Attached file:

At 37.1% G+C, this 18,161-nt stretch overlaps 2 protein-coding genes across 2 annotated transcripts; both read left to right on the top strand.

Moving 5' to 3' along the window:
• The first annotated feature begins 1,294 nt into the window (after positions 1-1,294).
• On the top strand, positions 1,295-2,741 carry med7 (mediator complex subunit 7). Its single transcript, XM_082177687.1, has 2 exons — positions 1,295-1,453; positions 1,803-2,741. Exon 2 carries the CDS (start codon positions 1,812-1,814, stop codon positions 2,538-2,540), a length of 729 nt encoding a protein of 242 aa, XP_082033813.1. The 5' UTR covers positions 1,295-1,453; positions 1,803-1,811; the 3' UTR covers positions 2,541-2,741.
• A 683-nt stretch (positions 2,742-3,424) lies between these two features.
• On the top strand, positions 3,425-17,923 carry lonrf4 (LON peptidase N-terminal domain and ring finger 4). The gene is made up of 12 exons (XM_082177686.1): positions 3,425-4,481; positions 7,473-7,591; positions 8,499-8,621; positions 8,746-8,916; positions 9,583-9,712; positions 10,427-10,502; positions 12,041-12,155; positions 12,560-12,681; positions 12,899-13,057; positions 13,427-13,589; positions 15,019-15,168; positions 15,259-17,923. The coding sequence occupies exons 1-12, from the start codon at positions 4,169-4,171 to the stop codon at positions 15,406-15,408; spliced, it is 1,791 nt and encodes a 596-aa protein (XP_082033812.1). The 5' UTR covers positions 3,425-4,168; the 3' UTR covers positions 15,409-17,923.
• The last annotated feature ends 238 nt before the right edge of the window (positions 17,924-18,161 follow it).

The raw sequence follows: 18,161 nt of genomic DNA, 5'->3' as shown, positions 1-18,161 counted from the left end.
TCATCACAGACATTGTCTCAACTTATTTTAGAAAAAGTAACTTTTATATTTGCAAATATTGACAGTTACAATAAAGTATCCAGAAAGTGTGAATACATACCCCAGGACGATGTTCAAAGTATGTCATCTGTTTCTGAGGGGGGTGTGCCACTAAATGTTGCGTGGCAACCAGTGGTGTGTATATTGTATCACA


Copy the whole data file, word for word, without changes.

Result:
At 37.1% G+C, this 18,161-nt stretch overlaps 2 protein-coding genes across 2 annotated transcripts; both read left to right on the top strand.

Moving 5' to 3' along the window:
• The first annotated feature begins 1,294 nt into the window (after positions 1-1,294).
• On the top strand, positions 1,295-2,741 carry med7 (mediator complex subunit 7). Its single transcript, XM_082177687.1, has 2 exons — positions 1,295-1,453; positions 1,803-2,741. Exon 2 carries the CDS (start codon positions 1,812-1,814, stop codon positions 2,538-2,540), a length of 729 nt encoding a protein of 242 aa, XP_082033813.1. The 5' UTR covers positions 1,295-1,453; positions 1,803-1,811; the 3' UTR covers positions 2,541-2,741.
• A 683-nt stretch (positions 2,742-3,424) lies between these two features.
• On the top strand, positions 3,425-17,923 carry lonrf4 (LON peptidase N-terminal domain and ring finger 4). The gene is made up of 12 exons (XM_082177686.1): positions 3,425-4,481; positions 7,473-7,591; positions 8,499-8,621; positions 8,746-8,916; positions 9,583-9,712; positions 10,427-10,502; positions 12,041-12,155; positions 12,560-12,681; positions 12,899-13,057; positions 13,427-13,589; positions 15,019-15,168; positions 15,259-17,923. The coding sequence occupies exons 1-12, from the start codon at positions 4,169-4,171 to the stop codon at positions 15,406-15,408; spliced, it is 1,791 nt and encodes a 596-aa protein (XP_082033812.1). The 5' UTR covers positions 3,425-4,168; the 3' UTR covers positions 15,409-17,923.
• The last annotated feature ends 238 nt before the right edge of the window (positions 17,924-18,161 follow it).

The raw sequence follows: 18,161 nt of genomic DNA, 5'->3' as shown, positions 1-18,161 counted from the left end.
TCATCACAGACATTGTCTCAACTTATTTTAGAAAAAGTAACTTTTATATTTGCAAATATTGACAGTTACAATAAAGTATCCAGAAAGTGTGAATACATACCCCAGGACGATGTTCAAAGTATGTCATCTGTTTCTGAGGGGGGTGTGCCACTAAATGTTGCGTGGCAACCAGTGGTGTGTATATTGTATCACA